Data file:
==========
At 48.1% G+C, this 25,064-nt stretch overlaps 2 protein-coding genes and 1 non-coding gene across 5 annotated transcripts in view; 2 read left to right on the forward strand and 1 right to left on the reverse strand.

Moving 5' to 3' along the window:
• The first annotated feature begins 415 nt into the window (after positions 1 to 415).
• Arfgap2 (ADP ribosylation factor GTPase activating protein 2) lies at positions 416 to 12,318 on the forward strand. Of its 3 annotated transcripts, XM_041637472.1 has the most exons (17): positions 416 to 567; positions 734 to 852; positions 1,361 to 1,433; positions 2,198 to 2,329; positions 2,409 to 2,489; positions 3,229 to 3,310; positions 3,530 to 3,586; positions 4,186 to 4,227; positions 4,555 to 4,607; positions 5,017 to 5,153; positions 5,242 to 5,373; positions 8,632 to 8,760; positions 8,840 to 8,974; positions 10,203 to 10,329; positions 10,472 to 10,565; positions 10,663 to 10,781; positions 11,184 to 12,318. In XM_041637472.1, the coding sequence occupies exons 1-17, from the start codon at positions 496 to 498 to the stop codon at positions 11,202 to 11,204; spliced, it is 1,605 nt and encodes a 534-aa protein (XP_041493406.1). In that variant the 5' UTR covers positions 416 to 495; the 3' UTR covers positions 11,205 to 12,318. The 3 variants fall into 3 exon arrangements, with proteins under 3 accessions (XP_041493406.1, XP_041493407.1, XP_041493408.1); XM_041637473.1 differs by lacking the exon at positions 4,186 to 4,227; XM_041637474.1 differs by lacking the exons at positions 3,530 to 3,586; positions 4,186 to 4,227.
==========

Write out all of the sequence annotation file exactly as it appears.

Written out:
At 48.1% G+C, this 25,064-nt stretch overlaps 2 protein-coding genes and 1 non-coding gene across 5 annotated transcripts in view; 2 read left to right on the forward strand and 1 right to left on the reverse strand.

Moving 5' to 3' along the window:
• The first annotated feature begins 415 nt into the window (after positions 1 to 415).
• Arfgap2 (ADP ribosylation factor GTPase activating protein 2) lies at positions 416 to 12,318 on the forward strand. Of its 3 annotated transcripts, XM_041637472.1 has the most exons (17): positions 416 to 567; positions 734 to 852; positions 1,361 to 1,433; positions 2,198 to 2,329; positions 2,409 to 2,489; positions 3,229 to 3,310; positions 3,530 to 3,586; positions 4,186 to 4,227; positions 4,555 to 4,607; positions 5,017 to 5,153; positions 5,242 to 5,373; positions 8,632 to 8,760; positions 8,840 to 8,974; positions 10,203 to 10,329; positions 10,472 to 10,565; positions 10,663 to 10,781; positions 11,184 to 12,318. In XM_041637472.1, the coding sequence occupies exons 1-17, from the start codon at positions 496 to 498 to the stop codon at positions 11,202 to 11,204; spliced, it is 1,605 nt and encodes a 534-aa protein (XP_041493406.1). In that variant the 5' UTR covers positions 416 to 495; the 3' UTR covers positions 11,205 to 12,318. The 3 variants fall into 3 exon arrangements, with proteins under 3 accessions (XP_041493406.1, XP_041493407.1, XP_041493408.1); XM_041637473.1 differs by lacking the exon at positions 4,186 to 4,227; XM_041637474.1 differs by lacking the exons at positions 3,530 to 3,586; positions 4,186 to 4,227.